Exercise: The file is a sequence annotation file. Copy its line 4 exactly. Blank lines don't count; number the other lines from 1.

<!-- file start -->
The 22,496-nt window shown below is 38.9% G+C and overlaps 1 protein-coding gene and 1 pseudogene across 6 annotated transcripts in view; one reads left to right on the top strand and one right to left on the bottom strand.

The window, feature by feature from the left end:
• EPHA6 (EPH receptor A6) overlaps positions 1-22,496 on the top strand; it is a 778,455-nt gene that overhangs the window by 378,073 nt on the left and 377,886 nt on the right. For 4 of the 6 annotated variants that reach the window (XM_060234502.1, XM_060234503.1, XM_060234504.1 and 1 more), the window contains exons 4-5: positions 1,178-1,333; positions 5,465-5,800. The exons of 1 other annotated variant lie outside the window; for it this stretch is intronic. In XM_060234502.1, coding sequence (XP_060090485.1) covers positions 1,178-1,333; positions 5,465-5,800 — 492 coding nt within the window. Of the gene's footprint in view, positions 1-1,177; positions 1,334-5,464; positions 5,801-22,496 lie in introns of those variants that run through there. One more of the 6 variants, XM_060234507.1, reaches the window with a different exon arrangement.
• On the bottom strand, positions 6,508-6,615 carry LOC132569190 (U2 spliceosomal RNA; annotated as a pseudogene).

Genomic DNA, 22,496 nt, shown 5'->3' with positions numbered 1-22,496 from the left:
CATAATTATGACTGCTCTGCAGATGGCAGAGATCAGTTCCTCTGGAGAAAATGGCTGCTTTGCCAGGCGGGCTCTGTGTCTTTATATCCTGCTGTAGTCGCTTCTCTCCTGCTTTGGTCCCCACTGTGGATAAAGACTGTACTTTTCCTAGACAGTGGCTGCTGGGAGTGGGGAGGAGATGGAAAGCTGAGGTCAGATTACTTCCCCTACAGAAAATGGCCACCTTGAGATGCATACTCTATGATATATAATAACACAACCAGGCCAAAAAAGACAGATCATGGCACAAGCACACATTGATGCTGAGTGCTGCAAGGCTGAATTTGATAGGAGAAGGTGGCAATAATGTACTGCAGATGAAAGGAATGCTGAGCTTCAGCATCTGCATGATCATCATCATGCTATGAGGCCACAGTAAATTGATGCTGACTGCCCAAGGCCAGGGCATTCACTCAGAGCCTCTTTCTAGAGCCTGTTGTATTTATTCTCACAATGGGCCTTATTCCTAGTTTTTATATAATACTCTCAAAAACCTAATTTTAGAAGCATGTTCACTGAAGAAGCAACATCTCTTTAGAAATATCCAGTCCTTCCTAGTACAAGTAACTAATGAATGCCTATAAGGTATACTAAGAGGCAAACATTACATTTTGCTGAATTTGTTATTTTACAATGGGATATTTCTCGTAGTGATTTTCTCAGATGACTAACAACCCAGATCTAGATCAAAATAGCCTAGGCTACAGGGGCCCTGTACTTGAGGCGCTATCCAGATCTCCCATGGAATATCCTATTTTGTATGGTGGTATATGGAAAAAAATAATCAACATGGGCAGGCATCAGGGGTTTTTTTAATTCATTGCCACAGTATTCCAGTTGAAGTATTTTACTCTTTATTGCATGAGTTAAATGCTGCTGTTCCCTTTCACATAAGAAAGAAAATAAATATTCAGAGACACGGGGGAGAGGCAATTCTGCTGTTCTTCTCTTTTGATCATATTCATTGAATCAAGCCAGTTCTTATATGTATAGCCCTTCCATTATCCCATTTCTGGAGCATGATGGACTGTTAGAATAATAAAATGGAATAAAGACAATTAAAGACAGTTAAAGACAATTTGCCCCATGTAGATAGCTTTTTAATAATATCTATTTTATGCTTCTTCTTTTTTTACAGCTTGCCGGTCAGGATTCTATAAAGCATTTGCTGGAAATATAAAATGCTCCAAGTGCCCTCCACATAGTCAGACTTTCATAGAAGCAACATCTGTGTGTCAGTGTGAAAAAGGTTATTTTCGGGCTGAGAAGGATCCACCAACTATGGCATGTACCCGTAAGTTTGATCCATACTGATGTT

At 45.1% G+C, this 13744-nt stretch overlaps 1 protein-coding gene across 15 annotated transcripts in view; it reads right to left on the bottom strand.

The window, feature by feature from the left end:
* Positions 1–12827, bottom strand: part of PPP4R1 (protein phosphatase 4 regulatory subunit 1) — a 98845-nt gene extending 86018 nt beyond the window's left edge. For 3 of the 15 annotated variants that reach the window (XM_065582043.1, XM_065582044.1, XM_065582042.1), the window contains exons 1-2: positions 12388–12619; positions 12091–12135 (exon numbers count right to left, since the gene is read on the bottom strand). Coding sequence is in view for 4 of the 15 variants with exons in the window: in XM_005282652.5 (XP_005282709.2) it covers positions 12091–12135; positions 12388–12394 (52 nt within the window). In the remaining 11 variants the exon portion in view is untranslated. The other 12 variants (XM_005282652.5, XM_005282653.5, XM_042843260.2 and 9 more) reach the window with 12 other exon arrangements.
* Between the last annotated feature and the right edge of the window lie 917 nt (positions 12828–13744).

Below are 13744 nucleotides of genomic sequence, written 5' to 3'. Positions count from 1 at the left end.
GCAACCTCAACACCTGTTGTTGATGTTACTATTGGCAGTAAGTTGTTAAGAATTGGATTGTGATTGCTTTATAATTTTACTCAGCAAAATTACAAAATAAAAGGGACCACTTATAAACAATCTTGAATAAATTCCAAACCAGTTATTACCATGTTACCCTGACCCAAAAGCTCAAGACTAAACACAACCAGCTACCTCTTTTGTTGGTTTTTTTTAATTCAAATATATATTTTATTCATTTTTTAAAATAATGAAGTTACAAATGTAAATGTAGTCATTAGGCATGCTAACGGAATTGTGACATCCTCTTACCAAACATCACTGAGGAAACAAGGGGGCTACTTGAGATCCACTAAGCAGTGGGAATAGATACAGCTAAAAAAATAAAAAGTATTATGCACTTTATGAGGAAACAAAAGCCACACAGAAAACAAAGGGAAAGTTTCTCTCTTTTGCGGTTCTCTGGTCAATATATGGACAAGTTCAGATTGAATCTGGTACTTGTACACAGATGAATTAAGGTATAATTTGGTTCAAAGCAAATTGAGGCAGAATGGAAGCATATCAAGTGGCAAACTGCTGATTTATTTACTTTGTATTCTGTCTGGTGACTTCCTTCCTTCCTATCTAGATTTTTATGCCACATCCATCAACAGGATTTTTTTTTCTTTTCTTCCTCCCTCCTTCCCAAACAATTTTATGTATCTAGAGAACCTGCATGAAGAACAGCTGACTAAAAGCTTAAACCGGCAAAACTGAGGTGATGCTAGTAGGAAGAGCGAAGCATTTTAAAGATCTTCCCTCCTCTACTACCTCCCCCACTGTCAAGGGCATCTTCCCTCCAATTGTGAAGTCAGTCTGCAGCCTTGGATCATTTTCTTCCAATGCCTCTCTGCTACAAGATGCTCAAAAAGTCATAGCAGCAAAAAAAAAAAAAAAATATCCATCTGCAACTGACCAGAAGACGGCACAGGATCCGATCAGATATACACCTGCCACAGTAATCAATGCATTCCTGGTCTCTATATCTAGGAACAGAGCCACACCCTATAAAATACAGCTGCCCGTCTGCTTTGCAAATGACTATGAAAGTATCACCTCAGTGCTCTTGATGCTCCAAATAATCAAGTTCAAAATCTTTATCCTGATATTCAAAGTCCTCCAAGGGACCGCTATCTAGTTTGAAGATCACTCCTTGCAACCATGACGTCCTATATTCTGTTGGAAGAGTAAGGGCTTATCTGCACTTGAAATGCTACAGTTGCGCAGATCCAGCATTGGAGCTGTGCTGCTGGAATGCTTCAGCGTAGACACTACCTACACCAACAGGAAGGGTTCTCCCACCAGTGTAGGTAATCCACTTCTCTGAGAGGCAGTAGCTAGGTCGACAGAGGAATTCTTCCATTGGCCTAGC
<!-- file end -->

• On the bottom strand, positions 6,508-6,615 carry LOC132569190 (U2 spliceosomal RNA; annotated as a pseudogene).